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Author: Toby Heathcotte

As a local author and current president of the Arizona Authors Association I have often heard Toby Fesler Heathcotte’s name but it wasn’t until recently that I heard her speak. What a treat.

She was the October speaker at the Desert Foothills Library¬†Writers’ Connection group.¬†Toby was once a drama and speech teacher at the high school level and then taught creative writing at a local community college. She now writes full-time and has quite a list of books including books for drama teachers.


Toby introduced us to her books and used a series based (The Alma Chronicles) on reincarnation as examples to show us how to create suspense in fiction and narrative nonfiction. She stressed the need to develop the stakes for characters, decide on point-of-view, and using pacing and description to keep readers on the edge of their seats. She also suggested reading and studying Dan Brown’s books for how he writes suspense.

Her suggestions included having at least one item of tension on every page and to leave questions unanswered for the characters and the reader; at least for awhile.

If a character or scene seems to get stuck try writing it from a different point-of-view to open up your mind.

Toby’s books include Out of the Psychic Closet: The Quest to Trust My True Nature which I am currently reading. It is her memoir and self-help book for those interested in or tested by their own psychic abilities.

You can find Toby’s books, biography and blog connection here.


National Novel Writer’s Month

Spend time with any group of writers this time of year and you are sure to hear “NaNoWriMo” mentioned at least once. Some of the speakers will be cursing the very thought and others will be filled with excitement about this phenomenon.

NaNoWriMo is short for National Novel Writer’s Month. Every year about this time thousands of writers around the world join an Internet frenzy to write a 50,000 word novel in just 30 days.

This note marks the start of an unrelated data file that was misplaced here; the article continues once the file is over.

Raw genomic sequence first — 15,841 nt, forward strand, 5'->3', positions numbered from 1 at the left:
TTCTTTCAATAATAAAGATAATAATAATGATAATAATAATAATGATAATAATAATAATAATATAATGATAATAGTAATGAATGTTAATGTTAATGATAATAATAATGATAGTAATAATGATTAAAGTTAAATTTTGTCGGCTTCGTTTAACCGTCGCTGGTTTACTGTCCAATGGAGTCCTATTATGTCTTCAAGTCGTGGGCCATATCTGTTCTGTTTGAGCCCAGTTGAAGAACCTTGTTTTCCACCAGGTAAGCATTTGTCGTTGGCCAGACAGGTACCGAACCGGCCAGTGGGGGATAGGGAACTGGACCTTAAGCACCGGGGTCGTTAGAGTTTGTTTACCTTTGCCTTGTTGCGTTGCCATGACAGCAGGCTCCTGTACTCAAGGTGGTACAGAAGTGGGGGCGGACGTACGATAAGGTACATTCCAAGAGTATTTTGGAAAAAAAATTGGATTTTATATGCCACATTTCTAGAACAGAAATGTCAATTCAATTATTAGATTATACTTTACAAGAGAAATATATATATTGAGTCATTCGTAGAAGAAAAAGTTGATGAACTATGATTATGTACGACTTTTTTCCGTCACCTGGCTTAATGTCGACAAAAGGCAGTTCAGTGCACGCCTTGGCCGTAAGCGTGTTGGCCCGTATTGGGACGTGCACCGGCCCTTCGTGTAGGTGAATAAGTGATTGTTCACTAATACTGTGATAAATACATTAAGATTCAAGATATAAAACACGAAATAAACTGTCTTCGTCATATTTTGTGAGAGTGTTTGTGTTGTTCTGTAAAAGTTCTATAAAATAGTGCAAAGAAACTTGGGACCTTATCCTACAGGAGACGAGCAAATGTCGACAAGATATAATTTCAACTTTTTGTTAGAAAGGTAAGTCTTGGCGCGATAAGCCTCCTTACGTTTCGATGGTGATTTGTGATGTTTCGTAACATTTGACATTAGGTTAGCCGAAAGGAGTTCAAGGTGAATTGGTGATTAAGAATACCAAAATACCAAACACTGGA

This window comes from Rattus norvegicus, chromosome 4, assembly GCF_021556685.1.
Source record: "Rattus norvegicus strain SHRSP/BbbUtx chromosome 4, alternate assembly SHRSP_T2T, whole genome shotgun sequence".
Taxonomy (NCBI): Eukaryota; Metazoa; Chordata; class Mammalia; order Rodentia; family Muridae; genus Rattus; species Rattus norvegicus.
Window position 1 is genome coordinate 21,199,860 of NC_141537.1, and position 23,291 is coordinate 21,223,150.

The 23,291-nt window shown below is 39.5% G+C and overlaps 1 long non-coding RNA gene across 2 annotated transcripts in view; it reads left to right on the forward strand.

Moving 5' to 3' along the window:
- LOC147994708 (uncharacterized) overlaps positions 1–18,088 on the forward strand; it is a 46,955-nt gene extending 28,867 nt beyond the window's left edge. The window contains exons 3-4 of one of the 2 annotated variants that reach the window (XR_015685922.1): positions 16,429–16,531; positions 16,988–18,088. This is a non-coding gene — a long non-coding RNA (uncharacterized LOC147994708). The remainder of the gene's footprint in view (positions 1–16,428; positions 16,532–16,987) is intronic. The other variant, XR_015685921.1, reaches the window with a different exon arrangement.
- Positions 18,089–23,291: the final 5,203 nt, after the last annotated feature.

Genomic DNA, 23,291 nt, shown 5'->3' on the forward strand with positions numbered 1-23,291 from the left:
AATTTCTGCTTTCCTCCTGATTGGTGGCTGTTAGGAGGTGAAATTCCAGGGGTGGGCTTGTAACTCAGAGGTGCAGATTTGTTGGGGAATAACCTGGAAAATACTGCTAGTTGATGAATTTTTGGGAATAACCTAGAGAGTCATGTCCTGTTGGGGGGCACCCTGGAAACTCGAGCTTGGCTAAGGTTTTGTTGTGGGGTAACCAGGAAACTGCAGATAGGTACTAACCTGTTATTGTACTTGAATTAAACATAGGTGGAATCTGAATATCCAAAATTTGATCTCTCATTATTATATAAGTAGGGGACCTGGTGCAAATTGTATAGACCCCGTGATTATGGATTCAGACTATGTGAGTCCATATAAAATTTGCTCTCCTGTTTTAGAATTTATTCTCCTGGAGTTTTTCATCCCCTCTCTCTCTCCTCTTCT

Think that’s too short or too fast? A number of Wrimo’s have gone on to publishing success. Two of my favorites are Water For Elephants by Sara Gruen and The Night Circus by Erin Morgenstern.

NaNoWriMo started in 1999 when a group of San Francisco Bay area writers decided to challenge themselves to write as freely and quickly as possible.

Since then they have developed a Web site where Wrimos sign up to be a part of the frenzy. There they can find pep talks, forums on all genres and writing questions imaginable. There are municipal liaisons who plan pre-NaNo parties and write-ins throughout the month. There is also “Thank God it’s over party.”

Chris Baty, the head founder has written books on how to prepare and endure the 50,000 word goal. No Plot? No Problem? is a fun and helpful book for all writers who want to get the job done.


I’ve done NaNoWriMo off-and-on over the years. I haven’t gone back and edited or tried to get any of the novels published. I may participate this year.

I’m sure you are asking “Why bother?”

I have many reasons for doing this:

It frees up my writing and quiets that inner critic.

It gets me excited about writing every single day.

I enjoy the write-ins. Making new friends and the energy is amazing. I learn a lot from fellow WriMos.

Although I don’t consider myself a novelist (I write historical non-fiction) it is fun to try, and maybe one day I will decide to go on with a story. In the meantime, I enjoy the free and open-minded spirit that NaNo ignites.

Here’s where to sign up. I suggest every writer try it at least once. What do you have to lose?